Circadian rhythms that function in behaviour and physiology have adaptive significance for living organisms from bacteria to humans and reflect the presence of a biological clock. The engine of circadian rhythms is a transcription-translation feedback loop that is fine-tuned by epigenetic regulation in higher eukaryotes. We elucidated the chromatin structure of the Bmal1 gene, a critical component of the mammalian clock system, and have continued to investigate transcriptional regulation including DNA methylation. Various ailments including metabolic diseases can disrupt circadian rhythms, and many human diseases are associated with altered DNA methylation. Therefore, regulated circadian rhythms are important for human health. Here, we summarise the importance of epigenetic clock gene regulation, including DNA methylation of the Bmal1 gene, from the viewpoint of relationships to diseases.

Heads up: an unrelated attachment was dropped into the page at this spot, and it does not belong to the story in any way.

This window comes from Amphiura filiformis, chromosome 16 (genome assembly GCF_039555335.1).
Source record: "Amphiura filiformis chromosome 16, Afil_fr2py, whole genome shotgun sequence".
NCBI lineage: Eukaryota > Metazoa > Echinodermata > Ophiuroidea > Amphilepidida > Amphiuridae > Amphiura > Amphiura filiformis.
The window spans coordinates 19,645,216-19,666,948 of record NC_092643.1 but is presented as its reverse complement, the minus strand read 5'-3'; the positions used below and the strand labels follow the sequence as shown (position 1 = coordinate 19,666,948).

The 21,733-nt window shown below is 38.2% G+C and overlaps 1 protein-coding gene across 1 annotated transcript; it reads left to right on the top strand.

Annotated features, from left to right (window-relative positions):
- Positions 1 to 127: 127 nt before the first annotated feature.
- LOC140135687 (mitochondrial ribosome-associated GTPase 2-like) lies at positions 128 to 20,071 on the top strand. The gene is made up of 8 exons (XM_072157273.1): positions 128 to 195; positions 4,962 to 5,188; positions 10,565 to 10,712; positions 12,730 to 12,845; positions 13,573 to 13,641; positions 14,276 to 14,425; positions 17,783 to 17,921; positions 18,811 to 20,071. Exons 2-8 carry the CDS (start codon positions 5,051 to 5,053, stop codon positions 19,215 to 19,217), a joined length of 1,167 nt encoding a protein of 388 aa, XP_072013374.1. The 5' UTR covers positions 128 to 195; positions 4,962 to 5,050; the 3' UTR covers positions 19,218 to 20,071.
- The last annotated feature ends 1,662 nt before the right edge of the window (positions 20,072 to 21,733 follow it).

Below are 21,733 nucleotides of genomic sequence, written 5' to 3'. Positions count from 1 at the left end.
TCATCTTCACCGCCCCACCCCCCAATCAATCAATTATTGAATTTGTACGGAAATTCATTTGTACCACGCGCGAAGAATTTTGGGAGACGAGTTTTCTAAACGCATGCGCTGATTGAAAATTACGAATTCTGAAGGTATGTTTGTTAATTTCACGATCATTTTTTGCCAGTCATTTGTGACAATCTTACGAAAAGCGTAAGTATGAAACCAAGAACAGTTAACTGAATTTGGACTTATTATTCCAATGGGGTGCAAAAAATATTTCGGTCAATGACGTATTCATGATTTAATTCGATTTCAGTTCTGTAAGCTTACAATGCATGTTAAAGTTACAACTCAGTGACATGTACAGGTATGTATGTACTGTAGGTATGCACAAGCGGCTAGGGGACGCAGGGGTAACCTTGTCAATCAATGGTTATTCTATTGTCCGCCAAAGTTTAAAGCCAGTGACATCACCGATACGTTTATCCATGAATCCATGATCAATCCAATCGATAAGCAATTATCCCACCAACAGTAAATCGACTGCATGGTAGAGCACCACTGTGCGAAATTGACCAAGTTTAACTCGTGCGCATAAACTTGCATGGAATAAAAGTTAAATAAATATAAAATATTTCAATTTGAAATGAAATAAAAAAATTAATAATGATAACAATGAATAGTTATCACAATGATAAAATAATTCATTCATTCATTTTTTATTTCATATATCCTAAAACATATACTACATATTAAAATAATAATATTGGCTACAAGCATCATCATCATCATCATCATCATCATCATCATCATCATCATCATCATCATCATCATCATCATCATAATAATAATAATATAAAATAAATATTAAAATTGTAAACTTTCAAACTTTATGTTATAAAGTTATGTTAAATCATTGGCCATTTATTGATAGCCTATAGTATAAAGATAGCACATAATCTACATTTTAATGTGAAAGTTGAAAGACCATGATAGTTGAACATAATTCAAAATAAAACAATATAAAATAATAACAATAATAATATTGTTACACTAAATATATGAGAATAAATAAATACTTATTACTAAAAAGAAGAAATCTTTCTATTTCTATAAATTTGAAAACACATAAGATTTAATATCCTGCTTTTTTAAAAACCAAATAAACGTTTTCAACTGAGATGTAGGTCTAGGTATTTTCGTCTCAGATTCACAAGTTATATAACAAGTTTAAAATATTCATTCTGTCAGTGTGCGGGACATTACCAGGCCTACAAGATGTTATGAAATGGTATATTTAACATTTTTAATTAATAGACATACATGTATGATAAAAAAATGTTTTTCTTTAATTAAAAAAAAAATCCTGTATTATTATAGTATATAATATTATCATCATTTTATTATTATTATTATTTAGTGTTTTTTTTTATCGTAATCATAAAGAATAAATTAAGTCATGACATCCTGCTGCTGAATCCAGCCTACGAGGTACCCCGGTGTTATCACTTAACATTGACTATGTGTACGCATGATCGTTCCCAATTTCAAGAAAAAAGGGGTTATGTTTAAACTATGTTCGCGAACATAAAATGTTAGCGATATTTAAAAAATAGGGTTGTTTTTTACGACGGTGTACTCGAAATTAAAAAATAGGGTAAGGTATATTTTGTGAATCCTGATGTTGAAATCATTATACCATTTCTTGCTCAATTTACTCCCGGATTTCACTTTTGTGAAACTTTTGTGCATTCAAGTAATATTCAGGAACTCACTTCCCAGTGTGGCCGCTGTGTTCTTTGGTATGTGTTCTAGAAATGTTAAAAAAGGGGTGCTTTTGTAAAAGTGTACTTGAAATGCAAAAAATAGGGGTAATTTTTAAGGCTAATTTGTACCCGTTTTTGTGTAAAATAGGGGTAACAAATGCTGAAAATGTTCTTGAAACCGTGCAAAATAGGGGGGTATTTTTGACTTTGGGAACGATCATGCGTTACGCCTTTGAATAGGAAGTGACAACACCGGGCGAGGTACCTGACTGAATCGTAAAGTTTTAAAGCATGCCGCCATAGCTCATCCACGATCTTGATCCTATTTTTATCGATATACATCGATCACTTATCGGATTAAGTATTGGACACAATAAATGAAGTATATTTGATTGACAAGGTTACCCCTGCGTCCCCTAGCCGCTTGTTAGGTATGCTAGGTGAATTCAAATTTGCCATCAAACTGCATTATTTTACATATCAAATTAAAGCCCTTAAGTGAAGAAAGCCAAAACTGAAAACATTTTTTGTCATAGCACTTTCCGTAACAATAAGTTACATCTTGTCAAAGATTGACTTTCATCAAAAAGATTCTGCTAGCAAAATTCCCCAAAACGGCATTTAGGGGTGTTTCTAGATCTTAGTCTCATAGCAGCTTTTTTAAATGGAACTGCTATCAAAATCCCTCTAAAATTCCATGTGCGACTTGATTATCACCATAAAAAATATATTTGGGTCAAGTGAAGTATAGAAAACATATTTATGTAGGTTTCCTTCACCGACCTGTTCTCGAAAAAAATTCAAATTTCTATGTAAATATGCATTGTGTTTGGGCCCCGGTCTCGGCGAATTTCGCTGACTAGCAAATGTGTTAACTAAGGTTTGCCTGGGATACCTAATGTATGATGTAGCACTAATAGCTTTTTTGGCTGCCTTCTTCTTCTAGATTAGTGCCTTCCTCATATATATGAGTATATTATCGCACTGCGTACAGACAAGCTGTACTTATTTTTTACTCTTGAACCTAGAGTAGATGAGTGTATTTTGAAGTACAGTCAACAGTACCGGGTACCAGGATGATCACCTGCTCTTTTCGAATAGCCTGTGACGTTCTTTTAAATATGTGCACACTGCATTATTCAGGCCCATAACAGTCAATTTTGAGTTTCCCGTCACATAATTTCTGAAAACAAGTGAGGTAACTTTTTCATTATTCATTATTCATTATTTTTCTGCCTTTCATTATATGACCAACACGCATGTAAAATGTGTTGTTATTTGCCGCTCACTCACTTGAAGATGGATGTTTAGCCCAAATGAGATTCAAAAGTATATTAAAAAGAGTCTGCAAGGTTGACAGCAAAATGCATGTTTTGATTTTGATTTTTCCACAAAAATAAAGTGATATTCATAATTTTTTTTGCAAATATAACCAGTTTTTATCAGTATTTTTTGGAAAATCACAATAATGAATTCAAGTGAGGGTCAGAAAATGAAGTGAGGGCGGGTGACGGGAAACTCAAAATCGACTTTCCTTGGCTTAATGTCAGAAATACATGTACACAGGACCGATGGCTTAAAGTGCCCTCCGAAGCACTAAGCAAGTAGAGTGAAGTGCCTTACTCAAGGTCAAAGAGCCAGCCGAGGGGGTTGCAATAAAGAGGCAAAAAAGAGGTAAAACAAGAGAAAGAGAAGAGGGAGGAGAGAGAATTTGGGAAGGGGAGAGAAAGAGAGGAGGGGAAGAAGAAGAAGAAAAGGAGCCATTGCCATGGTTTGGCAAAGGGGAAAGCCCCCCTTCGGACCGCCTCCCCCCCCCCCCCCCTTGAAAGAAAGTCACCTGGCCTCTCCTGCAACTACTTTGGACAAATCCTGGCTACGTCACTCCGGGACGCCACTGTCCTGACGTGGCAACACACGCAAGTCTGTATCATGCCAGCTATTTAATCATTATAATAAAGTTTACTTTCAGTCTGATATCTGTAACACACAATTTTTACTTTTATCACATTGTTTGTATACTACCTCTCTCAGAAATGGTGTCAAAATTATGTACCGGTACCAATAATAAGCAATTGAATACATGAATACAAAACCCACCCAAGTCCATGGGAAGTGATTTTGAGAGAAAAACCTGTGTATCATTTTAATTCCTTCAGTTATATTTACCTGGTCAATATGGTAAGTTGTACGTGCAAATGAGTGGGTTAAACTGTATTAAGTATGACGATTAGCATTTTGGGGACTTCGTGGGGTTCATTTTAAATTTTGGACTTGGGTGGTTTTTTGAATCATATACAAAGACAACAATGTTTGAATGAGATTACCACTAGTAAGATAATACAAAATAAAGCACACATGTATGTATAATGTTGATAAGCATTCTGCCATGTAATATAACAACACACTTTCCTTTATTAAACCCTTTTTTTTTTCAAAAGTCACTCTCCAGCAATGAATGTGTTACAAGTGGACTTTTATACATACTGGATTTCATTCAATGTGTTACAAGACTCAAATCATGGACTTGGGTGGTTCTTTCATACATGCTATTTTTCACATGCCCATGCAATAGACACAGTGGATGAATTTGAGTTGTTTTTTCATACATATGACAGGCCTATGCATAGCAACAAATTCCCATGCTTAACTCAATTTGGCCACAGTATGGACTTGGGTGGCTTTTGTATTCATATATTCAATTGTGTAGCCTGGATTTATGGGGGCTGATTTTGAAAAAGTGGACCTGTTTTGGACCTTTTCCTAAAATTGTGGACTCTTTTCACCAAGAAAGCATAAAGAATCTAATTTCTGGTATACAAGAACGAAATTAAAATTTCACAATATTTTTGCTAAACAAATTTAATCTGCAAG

Part of the book: Chromatin and Epigenetics